NVA/VC Booby Traps - Official US Army Report


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OFFICIAL US ARMY REPORT 


The following report concerning mines and booby traps was prepared by a former rifle platoon leader who served with the Americal Division in late 1967 and early 1968. His observations were reproduced to assist all personnel in detecting and neutralizing enemy emplaced mines and booby traps. 

DEPARTMENT OF THE ARMY
HEADQUARTERS AMERICAL DIVISION
APO San Francisco 96374
5 October 1968

INTRODUCTION

A. In the five months that the 1st Battalion, 52d Infantry have been in Vietnam, Viet Cong emplaced mines and booby traps have caused the greatest number of casualties. Of the 77 men wounded due to hostile action, 71 have been wounded, some minor, some seriously, by these weapons which the Viet Cong have mastered so well. In the same respect, 16 of our 23 men killed in hostile action have died because of mines and booby traps. Percentage wise, this is 92% of all wounded and 70% of all killed. To say the least, the percentages are rather high. The purpose of this report, therefore, will be to establish some means of avoiding, detecting, or applying immediate action should an element find itself in a mined or booby trapped area.

TYPES OF MINES

B. First, we must know what types of mines and booby traps we are encountering. These may be improvised or captured by the Viet Cong. Let's take a look at the improvised types first.

(1) The one which I most often encountered as a platoon leader consisted of an artillery round and a home-made pull type friction fuse with explosive. A hole, about 12" deep, 12" to 18" wide, and 12" to 18" long was dug. At one end of the hole, the explosive and round are buried. The explosive, usually packed in a C-ration can crimped at both ends, has a small, hollow center here the frictional type pull fuse is inserted. Candle wax is then used to seal all the openings. A piece of string or wire in tied to the fuse and secured at the other end of the hole on a small stake. Corn stalks, thin bamboo, or small twigs may be used in a crisscrossed fashion to form the false top to the hole. A piece of plastic material is then placed over the top and the remaining space is filled with soil and camouflaged. This particular booby trap was most often found near old positions or along routes frequently used by friendly troops. In several instances, we found the floor of an old foxhole to be the covering for the trap hole. Fortunately, we soon discovered a method for detecting this booby trap. After a small rain, the roof of the hole becomes too heavy and sinks slightly causing the soil to crack around the edges of the top to the trap hole, thus outlining the hole itself. In any cases of uncertainty, an easy probe with a bayonet will disclose if there is a booby trap.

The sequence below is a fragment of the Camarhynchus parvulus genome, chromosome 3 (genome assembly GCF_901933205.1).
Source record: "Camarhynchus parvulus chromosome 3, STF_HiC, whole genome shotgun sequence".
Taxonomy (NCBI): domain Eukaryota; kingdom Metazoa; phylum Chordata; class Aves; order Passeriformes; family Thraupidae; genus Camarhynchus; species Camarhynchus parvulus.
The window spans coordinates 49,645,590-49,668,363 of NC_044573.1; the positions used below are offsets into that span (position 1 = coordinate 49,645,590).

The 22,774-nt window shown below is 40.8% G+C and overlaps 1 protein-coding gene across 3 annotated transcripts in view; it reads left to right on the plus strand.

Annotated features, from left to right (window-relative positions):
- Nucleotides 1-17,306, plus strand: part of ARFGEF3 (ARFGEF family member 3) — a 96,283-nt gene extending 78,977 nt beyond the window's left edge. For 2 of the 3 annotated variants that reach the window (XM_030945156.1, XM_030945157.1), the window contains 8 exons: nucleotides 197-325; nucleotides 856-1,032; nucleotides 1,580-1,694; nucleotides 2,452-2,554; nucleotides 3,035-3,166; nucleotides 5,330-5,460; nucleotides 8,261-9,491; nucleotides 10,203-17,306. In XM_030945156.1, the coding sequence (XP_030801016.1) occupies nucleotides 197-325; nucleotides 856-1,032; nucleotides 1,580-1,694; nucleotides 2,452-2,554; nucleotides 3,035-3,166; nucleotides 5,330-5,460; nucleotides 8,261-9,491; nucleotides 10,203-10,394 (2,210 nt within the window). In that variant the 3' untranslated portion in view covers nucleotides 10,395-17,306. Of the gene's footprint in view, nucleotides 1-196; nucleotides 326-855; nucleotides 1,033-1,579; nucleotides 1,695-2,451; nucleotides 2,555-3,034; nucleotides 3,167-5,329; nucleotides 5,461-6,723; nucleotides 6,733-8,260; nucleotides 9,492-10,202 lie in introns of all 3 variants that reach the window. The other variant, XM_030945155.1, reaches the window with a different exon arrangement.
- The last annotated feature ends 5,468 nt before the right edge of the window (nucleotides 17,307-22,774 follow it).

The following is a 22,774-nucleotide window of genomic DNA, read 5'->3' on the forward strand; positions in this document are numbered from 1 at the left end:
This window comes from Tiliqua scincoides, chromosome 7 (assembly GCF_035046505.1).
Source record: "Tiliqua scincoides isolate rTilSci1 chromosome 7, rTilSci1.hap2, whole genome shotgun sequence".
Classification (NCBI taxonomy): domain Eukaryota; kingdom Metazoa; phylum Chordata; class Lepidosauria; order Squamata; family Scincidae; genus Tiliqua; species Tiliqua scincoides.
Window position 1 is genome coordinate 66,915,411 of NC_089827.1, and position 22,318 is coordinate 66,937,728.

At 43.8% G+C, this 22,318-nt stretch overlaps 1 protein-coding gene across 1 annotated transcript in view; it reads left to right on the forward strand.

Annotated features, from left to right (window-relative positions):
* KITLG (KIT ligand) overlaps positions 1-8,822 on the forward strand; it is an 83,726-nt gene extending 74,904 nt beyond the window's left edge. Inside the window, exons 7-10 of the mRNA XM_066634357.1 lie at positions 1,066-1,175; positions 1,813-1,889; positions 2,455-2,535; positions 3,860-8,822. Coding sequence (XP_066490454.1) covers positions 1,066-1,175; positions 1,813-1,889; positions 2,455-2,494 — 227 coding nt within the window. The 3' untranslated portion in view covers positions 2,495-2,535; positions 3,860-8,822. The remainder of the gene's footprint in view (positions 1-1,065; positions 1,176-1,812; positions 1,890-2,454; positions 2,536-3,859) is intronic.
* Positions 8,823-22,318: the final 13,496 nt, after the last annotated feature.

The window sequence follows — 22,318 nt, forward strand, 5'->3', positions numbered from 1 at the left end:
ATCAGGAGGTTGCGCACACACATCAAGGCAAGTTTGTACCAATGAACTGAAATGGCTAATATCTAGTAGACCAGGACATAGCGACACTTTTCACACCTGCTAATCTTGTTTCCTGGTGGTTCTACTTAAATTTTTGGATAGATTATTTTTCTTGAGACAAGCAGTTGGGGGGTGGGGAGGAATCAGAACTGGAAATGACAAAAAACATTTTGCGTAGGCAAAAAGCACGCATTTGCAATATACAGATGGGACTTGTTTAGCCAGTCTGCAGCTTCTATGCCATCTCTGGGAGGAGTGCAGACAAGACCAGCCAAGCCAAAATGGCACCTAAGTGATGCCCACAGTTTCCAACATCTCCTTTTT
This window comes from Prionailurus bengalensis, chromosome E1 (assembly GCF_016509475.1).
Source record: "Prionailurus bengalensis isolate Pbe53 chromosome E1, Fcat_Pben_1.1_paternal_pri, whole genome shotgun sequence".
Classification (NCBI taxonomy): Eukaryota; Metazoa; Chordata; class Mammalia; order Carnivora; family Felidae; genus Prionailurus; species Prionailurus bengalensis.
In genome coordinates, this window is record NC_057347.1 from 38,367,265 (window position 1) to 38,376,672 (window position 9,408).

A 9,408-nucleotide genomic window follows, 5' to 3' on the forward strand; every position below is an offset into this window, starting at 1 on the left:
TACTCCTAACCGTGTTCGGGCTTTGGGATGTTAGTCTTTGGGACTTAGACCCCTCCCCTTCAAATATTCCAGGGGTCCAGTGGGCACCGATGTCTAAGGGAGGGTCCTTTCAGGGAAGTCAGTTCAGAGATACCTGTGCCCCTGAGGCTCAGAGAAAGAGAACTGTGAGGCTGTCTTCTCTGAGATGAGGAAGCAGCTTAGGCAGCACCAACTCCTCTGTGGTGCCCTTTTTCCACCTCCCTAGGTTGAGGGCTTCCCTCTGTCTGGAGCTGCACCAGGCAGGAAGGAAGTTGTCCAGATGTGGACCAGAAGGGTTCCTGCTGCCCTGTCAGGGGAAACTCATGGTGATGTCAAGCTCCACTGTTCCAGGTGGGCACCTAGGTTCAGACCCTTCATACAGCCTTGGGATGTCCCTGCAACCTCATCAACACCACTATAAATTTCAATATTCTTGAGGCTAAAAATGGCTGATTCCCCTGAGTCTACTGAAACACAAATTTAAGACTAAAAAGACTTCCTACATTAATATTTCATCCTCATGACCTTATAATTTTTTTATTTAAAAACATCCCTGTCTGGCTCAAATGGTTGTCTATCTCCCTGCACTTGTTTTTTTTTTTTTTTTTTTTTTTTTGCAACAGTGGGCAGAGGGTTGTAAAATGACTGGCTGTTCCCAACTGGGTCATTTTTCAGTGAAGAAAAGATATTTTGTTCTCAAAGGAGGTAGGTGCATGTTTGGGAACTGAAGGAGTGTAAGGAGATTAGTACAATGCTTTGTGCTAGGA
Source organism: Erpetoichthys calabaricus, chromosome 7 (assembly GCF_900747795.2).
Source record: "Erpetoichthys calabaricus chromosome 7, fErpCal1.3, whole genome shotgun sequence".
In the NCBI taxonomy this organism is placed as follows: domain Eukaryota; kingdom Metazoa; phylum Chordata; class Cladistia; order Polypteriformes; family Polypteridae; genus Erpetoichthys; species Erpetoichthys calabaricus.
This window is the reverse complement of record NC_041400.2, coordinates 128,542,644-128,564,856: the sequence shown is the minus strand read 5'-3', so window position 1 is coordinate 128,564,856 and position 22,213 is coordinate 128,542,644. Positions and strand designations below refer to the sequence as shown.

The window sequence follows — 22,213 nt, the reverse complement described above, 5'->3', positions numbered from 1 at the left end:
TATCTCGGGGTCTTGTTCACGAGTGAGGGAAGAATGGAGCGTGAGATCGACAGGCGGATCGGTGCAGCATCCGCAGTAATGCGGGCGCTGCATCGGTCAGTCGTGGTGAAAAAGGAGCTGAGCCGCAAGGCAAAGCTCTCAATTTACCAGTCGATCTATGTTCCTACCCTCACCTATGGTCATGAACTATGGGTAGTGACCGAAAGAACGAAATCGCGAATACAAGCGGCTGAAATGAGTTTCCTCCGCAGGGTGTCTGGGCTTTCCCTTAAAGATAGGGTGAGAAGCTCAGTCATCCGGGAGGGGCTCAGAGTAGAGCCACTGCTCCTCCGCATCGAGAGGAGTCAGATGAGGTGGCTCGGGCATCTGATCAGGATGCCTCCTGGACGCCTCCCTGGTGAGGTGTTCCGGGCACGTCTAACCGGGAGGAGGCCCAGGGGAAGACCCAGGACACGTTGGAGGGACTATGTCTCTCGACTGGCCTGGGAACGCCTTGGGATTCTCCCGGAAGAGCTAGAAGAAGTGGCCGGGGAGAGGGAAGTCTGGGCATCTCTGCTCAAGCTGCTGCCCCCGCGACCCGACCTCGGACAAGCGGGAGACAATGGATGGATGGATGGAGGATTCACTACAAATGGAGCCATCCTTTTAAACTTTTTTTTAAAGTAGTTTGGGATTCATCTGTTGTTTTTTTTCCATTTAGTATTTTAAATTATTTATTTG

(2) Another booby trap we have encountered is the M-26 hand grenade affixed with a trip wire. This is one everyone claims to be familiar with, yet it always gets somebody. It is most often emplaced on trails, footpaths, or at small openings in hedgerows. This booby trap is easily and quickly employed and therefore, can be placed in front of moving troops if a pattern is set by the moving elements. The grenade is secured to a bush or stake by means of a wire or string. A trip wire is secured at one end across the route of travel and then tied to the grenade pin. This may be the organic pin, or a safety pin or some other device may be used. When the trip wire is pulled, the pin comes out and the striker flies forward.

(3) The employment is the same with the Chicom grenade. However, the Chicom grenade has no pin to pull. Instead it has a cap, or cork-like device to which the friction type pull fuse is attached. Thus, when the trip wire is pulled the fuse is activated.

(4) Another type booby trap encountered in our area was made with the striker assembly from an expended smoke grenade. The delay fuse and igniter were expended leaving only the spring, striker, and safety pin in the fuse assembly of the grenade. Along the tope of the fuse assembly, one round of small arms ammunition is affixed in a stationary position, so that when the pin is removed, the striker goes forward, hits the primer of the round and the round is fired. This booby trap was found attached to the trap door of a spider hole, however, it can be effectively employed in tunnel entrances or house doors. On one occasion a "smoke" grenade was found in an ammunition bunker which had been left by another unit. From outward appearance this was a normal smoke grenade, however the safety lever appeared to be bent. Closer inspection revealed that a detonating type fragmentation hand grenade fuse had been placed in the smoke grenade and the grenade body was filled with explosive. Do not use abandoned ammunition? Turn it in to EOD for disposal.